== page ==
I also use Inside Bar Failure to get out of trades quickly. An Inside Bar Failure occurs if the Inside Bar is broken and the price then closes within the Inside Bar’s range. If that happens, I’ll close the trade right away, as it often happens that the price turns around so you get stopped out.

Over time, you can minimize losers by using such techniques, so you can save some points and thus become more profitable in your daytrading.

See the picture below for further explanation.

Tips for the Inside Bar strategy

I highly recommend Tradingview for backtesting this strategy, as there is an indicator that marks Inside Bars automatically (though, it’s a good idea to get your eyes trained to spot them without help). The indicator is called jc_inside_bar and can be found under indicators if you search for “inside”.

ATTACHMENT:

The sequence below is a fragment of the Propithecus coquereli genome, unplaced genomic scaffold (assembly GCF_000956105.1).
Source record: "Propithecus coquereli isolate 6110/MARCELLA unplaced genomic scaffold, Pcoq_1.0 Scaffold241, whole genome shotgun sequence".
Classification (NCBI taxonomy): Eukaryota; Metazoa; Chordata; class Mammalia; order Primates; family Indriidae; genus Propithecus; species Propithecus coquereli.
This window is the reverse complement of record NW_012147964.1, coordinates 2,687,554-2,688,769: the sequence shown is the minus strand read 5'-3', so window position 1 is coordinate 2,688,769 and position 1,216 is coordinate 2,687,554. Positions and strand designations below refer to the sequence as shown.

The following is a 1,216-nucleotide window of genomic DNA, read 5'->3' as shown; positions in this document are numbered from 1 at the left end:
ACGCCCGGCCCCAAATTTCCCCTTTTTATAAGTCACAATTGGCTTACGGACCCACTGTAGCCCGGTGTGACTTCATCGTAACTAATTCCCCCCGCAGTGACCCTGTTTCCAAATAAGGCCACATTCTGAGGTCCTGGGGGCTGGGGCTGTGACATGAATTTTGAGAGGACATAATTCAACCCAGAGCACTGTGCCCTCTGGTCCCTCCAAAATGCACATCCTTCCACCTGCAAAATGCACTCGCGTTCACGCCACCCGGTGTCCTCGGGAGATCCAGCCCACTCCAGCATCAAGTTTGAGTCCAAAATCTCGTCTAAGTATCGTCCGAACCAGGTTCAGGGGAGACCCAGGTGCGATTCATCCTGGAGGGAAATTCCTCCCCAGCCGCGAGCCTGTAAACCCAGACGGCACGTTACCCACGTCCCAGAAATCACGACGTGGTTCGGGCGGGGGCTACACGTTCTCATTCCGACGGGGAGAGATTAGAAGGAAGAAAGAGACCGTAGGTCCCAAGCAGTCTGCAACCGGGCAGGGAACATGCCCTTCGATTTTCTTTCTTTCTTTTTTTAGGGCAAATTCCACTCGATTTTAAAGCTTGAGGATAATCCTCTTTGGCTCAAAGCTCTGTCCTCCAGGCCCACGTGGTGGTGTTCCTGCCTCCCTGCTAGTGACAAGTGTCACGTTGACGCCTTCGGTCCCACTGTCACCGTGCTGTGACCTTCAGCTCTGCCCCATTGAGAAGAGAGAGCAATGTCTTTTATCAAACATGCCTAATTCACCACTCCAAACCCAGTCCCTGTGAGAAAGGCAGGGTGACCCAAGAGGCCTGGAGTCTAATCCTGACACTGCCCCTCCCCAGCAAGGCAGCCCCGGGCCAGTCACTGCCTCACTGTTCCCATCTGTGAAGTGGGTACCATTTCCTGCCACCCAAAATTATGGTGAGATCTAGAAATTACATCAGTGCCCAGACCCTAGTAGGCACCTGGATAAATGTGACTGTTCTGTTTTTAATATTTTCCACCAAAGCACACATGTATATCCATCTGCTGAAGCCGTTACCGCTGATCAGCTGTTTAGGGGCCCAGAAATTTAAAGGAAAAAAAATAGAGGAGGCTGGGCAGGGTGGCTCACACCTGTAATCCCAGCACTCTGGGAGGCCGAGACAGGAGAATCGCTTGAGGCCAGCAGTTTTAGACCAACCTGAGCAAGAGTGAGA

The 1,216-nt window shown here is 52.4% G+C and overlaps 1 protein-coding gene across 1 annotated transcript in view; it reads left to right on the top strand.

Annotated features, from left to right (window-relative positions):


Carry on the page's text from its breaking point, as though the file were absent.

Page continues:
There is also an indicator that shows Inside Bar Failure.

Backtest Inside Bars

As I said, I would recommend backtesting different targets and trailing stop-losses.

It may also be a good idea to test whether the color of the Inside Bar has an effect on multiple trades. For example, only enter short if the Inside Bar is red and only long if the Inside Bar is green. Or you can advantageously backtest if the Inside Bar occurs at a particular Fibonacci ratio.

There are many ways to play with the strategy as well as ways to customize it to your own style.

Video

Below is a video that elaborates on the article and comes with several examples.

Gustav Mejlvang

Gustav Mejlvang is experienced day trader particular interested in trading algorithms, strategy development and software.